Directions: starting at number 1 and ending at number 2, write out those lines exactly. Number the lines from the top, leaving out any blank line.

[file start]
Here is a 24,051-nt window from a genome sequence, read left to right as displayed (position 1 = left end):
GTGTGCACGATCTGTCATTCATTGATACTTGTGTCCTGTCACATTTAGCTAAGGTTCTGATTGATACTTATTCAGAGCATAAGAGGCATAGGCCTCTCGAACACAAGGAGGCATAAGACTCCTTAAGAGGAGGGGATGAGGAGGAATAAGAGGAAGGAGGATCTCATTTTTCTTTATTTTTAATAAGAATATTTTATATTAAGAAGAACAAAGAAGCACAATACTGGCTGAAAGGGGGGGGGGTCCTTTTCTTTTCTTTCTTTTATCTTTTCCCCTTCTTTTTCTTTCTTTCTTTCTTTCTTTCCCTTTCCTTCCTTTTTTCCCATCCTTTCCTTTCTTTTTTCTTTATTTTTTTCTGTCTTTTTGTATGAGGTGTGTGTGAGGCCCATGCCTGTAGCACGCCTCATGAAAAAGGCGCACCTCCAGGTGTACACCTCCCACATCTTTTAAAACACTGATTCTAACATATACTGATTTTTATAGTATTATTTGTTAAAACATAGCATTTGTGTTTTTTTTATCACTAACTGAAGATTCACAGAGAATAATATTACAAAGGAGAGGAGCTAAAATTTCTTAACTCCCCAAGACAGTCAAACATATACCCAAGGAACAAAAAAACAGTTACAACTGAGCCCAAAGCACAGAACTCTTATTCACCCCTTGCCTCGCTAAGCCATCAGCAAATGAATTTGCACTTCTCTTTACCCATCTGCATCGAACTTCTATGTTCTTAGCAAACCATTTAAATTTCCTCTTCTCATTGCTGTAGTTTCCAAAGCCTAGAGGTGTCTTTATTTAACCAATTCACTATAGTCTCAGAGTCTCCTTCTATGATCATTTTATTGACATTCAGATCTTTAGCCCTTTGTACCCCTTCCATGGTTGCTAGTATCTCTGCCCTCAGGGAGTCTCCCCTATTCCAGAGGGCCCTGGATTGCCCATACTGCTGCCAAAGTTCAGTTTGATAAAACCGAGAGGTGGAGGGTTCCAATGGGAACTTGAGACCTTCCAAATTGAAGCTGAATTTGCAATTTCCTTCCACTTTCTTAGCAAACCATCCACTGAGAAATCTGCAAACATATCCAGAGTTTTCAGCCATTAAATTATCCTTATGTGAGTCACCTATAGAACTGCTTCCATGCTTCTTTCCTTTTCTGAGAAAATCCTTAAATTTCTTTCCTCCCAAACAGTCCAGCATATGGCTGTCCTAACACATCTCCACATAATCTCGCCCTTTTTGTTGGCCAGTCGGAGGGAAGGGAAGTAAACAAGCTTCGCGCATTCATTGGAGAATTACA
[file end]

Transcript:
Here is a 24,051-nt window from a genome sequence, read left to right as displayed (position 1 = left end):
GTGTGCACGATCTGTCATTCATTGATACTTGTGTCCTGTCACATTTAGCTAAGGTTCTGATTGATACTTATTCAGAGCATAAGAGGCATAGGCCTCTCGAACACAAGGAGGCATAAGACTCCTTAAGAGGAGGGGATGAGGAGGAATAAGAGGAAGGAGGATCTCATTTTTCTTTATTTTTAATAAGAATATTTTATATTAAGAAGAACAAAGAAGCACAATACTGGCTGAAAGGGGGGGGGGTCCTTTTCTTTTCTTTCTTTTATCTTTTCCCCTTCTTTTTCTTTCTTTCTTTCTTTCTTTCCCTTTCCTTCCTTTTTTCCCATCCTTTCCTTTCTTTTTTCTTTATTTTTTTCTGTCTTTTTGTATGAGGTGTGTGTGAGGCCCATGCCTGTAGCACGCCTCATGAAAAAGGCGCACCTCCAGGTGTACACCTCCCACATCTTTTAAAACACTGATTCTAACATATACTGATTTTTATAGTATTATTTGTTAAAACATAGCATTTGTGTTTTTTTTATCACTAACTGAAGATTCACAGAGAATAATATTACAAAGGAGAGGAGCTAAAATTTCTTAACTCCCCAAGACAGTCAAACATATACCCAAGGAACAAAAAAACAGTTACAACTGAGCCCAAAGCACAGAACTCTTATTCACCCCTTGCCTCGCTAAGCCATCAGCAAATGAATTTGCACTTCTCTTTACCCATCTGCATCGAACTTCTATGTTCTTAGCAAACCATTTAAATTTCCTCTTCTCATTGCTGTAGTTTCCAAAGCCTAGAGGTGTCTTTATTTAACCAATTCACTATAGTCTCAGAGTCTCCTTCTATGATCATTTTATTGACATTCAGATCTTTAGCCCTTTGTACCCCTTCCATGGTTGCTAGTATCTCTGCCCTCAGGGAGTCTCCCCTATTCCAGAGGGCCCTGGATTGCCCATACTGCTGCCAAAGTTCAGTTTGATAAAACCGAGAGGTGGAGGGTTCCAATGGGAACTTGAGACCTTCCAAATTGAAGCTGAATTTGCAATTTCCTTCCACTTTCTTAGCAAACCATCCACTGAGAAATCTGCAAACATATCCAGAGTTTTCAGCCATTAAATTATCCTTATGTGAGTCACCTATAGAACTGCTTCCATGCTTCTTTCCTTTTCTGAGAAAATCCTTAAATTTCTTTCCTCCCAAACAGTCCAGCATATGGCTGTCCTAACACATCTCCACATAATCTCGCCCTTTTTGTTGGCCAGTCGGAGGGAAGGGAAGTAAACAAGCTTCGCGCATTCATTGGAGAATTACA